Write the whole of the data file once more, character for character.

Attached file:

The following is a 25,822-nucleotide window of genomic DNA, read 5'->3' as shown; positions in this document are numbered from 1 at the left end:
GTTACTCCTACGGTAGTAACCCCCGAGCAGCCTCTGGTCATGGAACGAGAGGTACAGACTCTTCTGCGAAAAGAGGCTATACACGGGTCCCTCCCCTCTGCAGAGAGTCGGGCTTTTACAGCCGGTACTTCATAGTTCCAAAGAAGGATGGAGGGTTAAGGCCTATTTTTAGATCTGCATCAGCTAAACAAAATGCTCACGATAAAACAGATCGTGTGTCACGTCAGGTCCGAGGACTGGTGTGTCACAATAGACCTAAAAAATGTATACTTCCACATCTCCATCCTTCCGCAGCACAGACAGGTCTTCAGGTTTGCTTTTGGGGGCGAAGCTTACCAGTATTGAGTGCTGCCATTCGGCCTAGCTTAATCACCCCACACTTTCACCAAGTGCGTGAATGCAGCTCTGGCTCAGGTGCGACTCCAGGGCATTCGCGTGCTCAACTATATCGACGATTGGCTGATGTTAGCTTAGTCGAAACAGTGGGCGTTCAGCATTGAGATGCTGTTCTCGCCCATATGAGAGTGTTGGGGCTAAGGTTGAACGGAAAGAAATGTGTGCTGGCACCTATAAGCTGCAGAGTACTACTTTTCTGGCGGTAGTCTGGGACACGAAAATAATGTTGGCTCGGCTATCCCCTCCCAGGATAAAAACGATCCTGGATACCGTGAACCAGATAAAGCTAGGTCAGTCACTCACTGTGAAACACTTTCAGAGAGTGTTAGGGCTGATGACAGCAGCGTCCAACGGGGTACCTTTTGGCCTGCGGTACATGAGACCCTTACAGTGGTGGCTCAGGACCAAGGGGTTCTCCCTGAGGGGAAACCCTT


The following is a 25,822-nucleotide window of genomic DNA, read 5'->3' as shown; positions in this document are numbered from 1 at the left end:
GTTACTCCTACGGTAGTAACCCCCGAGCAGCCTCTGGTCATGGAACGAGAGGTACAGACTCTTCTGCGAAAAGAGGCTATACACGGGTCCCTCCCCTCTGCAGAGAGTCGGGCTTTTACAGCCGGTACTTCATAGTTCCAAAGAAGGATGGAGGGTTAAGGCCTATTTTTAGATCTGCATCAGCTAAACAAAATGCTCACGATAAAACAGATCGTGTGTCACGTCAGGTCCGAGGACTGGTGTGTCACAATAGACCTAAAAAATGTATACTTCCACATCTCCATCCTTCCGCAGCACAGACAGGTCTTCAGGTTTGCTTTTGGGGGCGAAGCTTACCAGTATTGAGTGCTGCCATTCGGCCTAGCTTAATCACCCCACACTTTCACCAAGTGCGTGAATGCAGCTCTGGCTCAGGTGCGACTCCAGGGCATTCGCGTGCTCAACTATATCGACGATTGGCTGATGTTAGCTTAGTCGAAACAGTGGGCGTTCAGCATTGAGATGCTGTTCTCGCCCATATGAGAGTGTTGGGGCTAAGGTTGAACGGAAAGAAATGTGTGCTGGCACCTATAAGCTGCAGAGTACTACTTTTCTGGCGGTAGTCTGGGACACGAAAATAATGTTGGCTCGGCTATCCCCTCCCAGGATAAAAACGATCCTGGATACCGTGAACCAGATAAAGCTAGGTCAGTCACTCACTGTGAAACACTTTCAGAGAGTGTTAGGGCTGATGACAGCAGCGTCCAACGGGGTACCTTTTGGCCTGCGGTACATGAGACCCTTACAGTGGTGGCTCAGGACCAAGGGGTTCTCCCTGAGGGGAAACCCTT